Ecclesiastes

1611 King James Version (KJV)

 

Ecclesiastes
Chapter 4

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1 So I returned, and considered all the oppressions that are done vnder the sunne; & behold the teares of such as were oppressed, and they had no comforter: and on the side of their oppressours there was power, but they had no comforter.

2 Wherefore I praised the dead which are already dead, more then the liuing which are yet aliue.

3 Yea better is he then both they, which hath not yet been, who hath not seene the euill worke that is done vnder the Sunne.

4 Againe I considered all trauaile, and euery right worke, that for this a man is enuied of his neighbour: this is also vanitie, and vexation of spirit.

5 The foole foldeth his hands together, and eateth his owne flesh.

6 Better is an handfull with quietnesse, then both the hands full with trauell and vexation of spirit.

7 Then I returned, and I saw vanitie vnder the Sunne.

8 There is one alone, and there is not a second; yea, he hath neither childe nor brother: yet is there no end of all his labour, neither is his eye satisfied with riches, neither sayth hee, For whom doe I labour, and bereaue my soule of good? this is also vanitie, yea it is a sore trauell.

9 Two are better then one; because they haue a good reward for their labour.

10 For if they fall, the one will lift vp his fellow; but woe to him that is alone, when he falleth: for he hath not another to helpe him vp.

11 Againe, if two lye together, then they haue heate; but howe can one be warme alone?

12 And if one preuaile against him, two shall withstand him; and a threefold coard is not quickly broken.

13 Better is a poore and a wise child, then an old and foolish king who will no more be admonished.

14 For out of prison hee commeth to raigne, whereas also he that is borne in his kingdome, becommeth poore.

15 I considered all the liuing which walke vnder the sunne, with the second child that shall stand vp in his stead.

16 There is no end of all the people, euen of all that haue beene before them: they also that come after, shall not reioyce in him: surely this also is vanitie, and vexation of spirit.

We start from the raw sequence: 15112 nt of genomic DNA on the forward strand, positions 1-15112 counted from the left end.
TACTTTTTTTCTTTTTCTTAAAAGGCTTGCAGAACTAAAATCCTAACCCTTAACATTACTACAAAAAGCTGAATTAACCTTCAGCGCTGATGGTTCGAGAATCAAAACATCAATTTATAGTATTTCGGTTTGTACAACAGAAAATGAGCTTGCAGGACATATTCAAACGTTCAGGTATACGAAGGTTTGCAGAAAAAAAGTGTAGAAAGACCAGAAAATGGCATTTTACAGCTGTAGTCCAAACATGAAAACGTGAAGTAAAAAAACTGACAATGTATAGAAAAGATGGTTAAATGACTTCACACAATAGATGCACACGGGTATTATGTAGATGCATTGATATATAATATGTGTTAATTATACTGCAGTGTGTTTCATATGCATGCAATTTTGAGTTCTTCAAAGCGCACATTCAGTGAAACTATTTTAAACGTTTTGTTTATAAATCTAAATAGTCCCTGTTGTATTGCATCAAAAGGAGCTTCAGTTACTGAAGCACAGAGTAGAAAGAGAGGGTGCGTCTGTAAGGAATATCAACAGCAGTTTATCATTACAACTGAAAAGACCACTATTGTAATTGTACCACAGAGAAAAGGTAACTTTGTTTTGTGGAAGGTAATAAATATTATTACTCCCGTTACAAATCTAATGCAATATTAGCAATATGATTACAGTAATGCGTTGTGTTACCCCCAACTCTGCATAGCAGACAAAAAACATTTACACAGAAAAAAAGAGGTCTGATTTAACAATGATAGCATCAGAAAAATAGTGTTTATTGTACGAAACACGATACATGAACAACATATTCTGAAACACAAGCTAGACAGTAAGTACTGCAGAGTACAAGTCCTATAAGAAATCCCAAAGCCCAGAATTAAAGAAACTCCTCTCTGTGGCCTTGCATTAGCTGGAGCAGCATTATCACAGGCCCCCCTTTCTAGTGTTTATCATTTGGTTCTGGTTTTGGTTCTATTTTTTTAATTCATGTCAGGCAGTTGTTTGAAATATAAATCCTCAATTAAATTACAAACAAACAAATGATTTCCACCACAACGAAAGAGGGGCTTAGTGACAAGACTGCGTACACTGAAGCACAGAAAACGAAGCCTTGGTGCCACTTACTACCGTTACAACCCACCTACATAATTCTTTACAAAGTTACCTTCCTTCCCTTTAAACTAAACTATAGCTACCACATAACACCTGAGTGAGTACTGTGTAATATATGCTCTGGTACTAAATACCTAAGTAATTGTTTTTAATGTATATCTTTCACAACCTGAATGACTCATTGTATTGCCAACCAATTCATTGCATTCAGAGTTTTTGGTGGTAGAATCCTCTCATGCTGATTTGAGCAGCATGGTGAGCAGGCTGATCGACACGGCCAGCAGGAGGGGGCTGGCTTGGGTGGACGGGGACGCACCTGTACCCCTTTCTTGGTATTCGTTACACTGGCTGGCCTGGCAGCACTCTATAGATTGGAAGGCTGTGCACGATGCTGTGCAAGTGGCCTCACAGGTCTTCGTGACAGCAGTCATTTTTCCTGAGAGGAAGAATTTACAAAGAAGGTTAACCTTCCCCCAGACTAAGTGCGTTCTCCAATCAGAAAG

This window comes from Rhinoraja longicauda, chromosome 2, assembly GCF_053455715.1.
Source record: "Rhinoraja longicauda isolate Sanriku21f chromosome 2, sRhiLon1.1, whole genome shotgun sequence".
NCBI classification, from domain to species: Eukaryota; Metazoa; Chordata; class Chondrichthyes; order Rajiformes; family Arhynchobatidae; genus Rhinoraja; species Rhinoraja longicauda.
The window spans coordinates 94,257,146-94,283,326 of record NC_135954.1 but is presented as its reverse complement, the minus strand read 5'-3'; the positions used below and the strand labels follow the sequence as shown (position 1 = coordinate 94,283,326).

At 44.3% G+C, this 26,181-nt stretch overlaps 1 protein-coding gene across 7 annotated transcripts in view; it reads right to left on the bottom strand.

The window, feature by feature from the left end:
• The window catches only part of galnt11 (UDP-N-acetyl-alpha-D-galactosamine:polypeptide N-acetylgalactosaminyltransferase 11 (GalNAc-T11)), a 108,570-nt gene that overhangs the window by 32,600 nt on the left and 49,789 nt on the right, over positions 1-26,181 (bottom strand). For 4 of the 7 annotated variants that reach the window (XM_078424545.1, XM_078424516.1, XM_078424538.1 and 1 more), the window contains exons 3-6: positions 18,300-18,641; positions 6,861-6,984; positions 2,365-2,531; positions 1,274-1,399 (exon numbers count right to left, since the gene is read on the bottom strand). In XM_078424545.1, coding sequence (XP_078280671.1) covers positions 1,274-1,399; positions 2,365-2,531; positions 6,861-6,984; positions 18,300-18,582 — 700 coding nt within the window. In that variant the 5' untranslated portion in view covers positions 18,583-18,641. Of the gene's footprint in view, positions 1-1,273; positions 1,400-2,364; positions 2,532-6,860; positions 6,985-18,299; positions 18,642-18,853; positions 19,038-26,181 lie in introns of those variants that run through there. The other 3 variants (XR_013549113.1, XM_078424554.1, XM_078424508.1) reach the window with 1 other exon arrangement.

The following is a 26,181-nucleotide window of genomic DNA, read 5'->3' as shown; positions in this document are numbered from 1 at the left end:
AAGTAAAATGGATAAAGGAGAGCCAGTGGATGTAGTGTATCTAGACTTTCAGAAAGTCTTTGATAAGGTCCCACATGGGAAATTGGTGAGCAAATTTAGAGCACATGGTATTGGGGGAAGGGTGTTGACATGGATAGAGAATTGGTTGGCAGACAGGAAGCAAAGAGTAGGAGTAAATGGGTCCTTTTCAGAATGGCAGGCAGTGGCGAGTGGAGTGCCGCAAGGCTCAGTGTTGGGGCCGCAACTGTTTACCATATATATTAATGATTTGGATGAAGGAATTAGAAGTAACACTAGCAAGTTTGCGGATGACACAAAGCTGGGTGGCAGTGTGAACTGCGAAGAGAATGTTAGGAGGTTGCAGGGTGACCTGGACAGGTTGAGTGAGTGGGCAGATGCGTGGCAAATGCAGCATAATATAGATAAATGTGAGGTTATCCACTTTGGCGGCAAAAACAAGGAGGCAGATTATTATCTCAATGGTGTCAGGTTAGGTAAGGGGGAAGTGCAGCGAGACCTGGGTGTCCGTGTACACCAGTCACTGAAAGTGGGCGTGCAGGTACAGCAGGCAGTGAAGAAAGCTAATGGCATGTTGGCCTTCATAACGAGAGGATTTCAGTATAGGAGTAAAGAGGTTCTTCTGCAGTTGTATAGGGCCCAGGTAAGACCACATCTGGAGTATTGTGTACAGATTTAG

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Commentary for Ecclesiastes 4

Miseries from oppression. (1-3) troubles from envy. (4-6) The folly of covetousness. (7,8) The advantages of mutual assistance. (9-12) the changes of royalty. (13-16)1-3 It grieved Solomon to see might prevail against right. Wherever we turn, we see melancholy proofs of the wickedness and misery of mankind, who try to create trouble to themselves and to each other. Being thus hardly used, men are tempted to hate and despise life. But a good man, though badly off while in this world, cannot have cause to wish he had never been born, since he is glorifying the Lord, even in the fires, and will be happy at last, for ever happy. Ungodly men have most cause to wish the continuance of life with all its vexations, as a far more miserable condition awaits them if they die in their sins. If human and worldly things were our chief good, not to exist would be preferable to life, considering the various oppressions here below.

4-6 Solomon notices the sources of trouble peculiar to well-doers, and includes all who labour with diligence, and whose efforts are crowned with success. They often become great and prosperous, but this excites envy and opposition. Others, seeing the vexations of an active course, foolishly expect more satisfaction in sloth and idleness. But idleness is a sin that is its own punishment. Let us by honest industry lay hold on the handful, that we may not want necessaries, but not grasp at both hands full, which would only create vexation of spirit. Moderate pains and gains do best.